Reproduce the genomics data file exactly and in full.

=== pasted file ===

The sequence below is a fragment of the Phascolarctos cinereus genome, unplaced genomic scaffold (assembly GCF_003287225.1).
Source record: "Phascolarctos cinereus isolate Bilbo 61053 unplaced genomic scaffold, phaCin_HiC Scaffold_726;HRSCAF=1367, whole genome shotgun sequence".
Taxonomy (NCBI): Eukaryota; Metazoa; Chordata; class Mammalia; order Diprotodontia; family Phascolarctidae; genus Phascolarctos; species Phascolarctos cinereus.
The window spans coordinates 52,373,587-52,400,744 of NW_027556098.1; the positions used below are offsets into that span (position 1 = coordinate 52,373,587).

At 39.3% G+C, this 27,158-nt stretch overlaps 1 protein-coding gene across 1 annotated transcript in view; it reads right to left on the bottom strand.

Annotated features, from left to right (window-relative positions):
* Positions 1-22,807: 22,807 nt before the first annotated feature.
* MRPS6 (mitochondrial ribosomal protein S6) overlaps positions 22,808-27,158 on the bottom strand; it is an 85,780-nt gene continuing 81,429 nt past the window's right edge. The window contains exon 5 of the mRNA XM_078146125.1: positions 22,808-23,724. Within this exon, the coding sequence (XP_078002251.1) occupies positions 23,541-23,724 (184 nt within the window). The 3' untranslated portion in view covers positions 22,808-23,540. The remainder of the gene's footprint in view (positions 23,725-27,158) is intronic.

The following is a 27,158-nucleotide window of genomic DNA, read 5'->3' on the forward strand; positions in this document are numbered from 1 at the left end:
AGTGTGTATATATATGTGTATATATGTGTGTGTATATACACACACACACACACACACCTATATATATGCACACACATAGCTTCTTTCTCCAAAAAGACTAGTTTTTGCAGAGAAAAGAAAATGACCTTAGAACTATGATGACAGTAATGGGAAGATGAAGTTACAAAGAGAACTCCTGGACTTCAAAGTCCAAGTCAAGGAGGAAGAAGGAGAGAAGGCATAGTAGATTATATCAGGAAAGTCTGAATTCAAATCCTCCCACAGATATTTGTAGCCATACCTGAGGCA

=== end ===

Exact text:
The sequence below is a fragment of the Phascolarctos cinereus genome, unplaced genomic scaffold (assembly GCF_003287225.1).
Source record: "Phascolarctos cinereus isolate Bilbo 61053 unplaced genomic scaffold, phaCin_HiC Scaffold_726;HRSCAF=1367, whole genome shotgun sequence".
Taxonomy (NCBI): Eukaryota; Metazoa; Chordata; class Mammalia; order Diprotodontia; family Phascolarctidae; genus Phascolarctos; species Phascolarctos cinereus.
The window spans coordinates 52,373,587-52,400,744 of NW_027556098.1; the positions used below are offsets into that span (position 1 = coordinate 52,373,587).

At 39.3% G+C, this 27,158-nt stretch overlaps 1 protein-coding gene across 1 annotated transcript in view; it reads right to left on the bottom strand.

Annotated features, from left to right (window-relative positions):
* Positions 1-22,807: 22,807 nt before the first annotated feature.
* MRPS6 (mitochondrial ribosomal protein S6) overlaps positions 22,808-27,158 on the bottom strand; it is an 85,780-nt gene continuing 81,429 nt past the window's right edge. The window contains exon 5 of the mRNA XM_078146125.1: positions 22,808-23,724. Within this exon, the coding sequence (XP_078002251.1) occupies positions 23,541-23,724 (184 nt within the window). The 3' untranslated portion in view covers positions 22,808-23,540. The remainder of the gene's footprint in view (positions 23,725-27,158) is intronic.

The following is a 27,158-nucleotide window of genomic DNA, read 5'->3' on the forward strand; positions in this document are numbered from 1 at the left end:
AGTGTGTATATATATGTGTATATATGTGTGTGTATATACACACACACACACACACACCTATATATATGCACACACATAGCTTCTTTCTCCAAAAAGACTAGTTTTTGCAGAGAAAAGAAAATGACCTTAGAACTATGATGACAGTAATGGGAAGATGAAGTTACAAAGAGAACTCCTGGACTTCAAAGTCCAAGTCAAGGAGGAAGAAGGAGAGAAGGCATAGTAGATTATATCAGGAAAGTCTGAATTCAAATCCTCCCACAGATATTTGTAGCCATACCTGAGGCA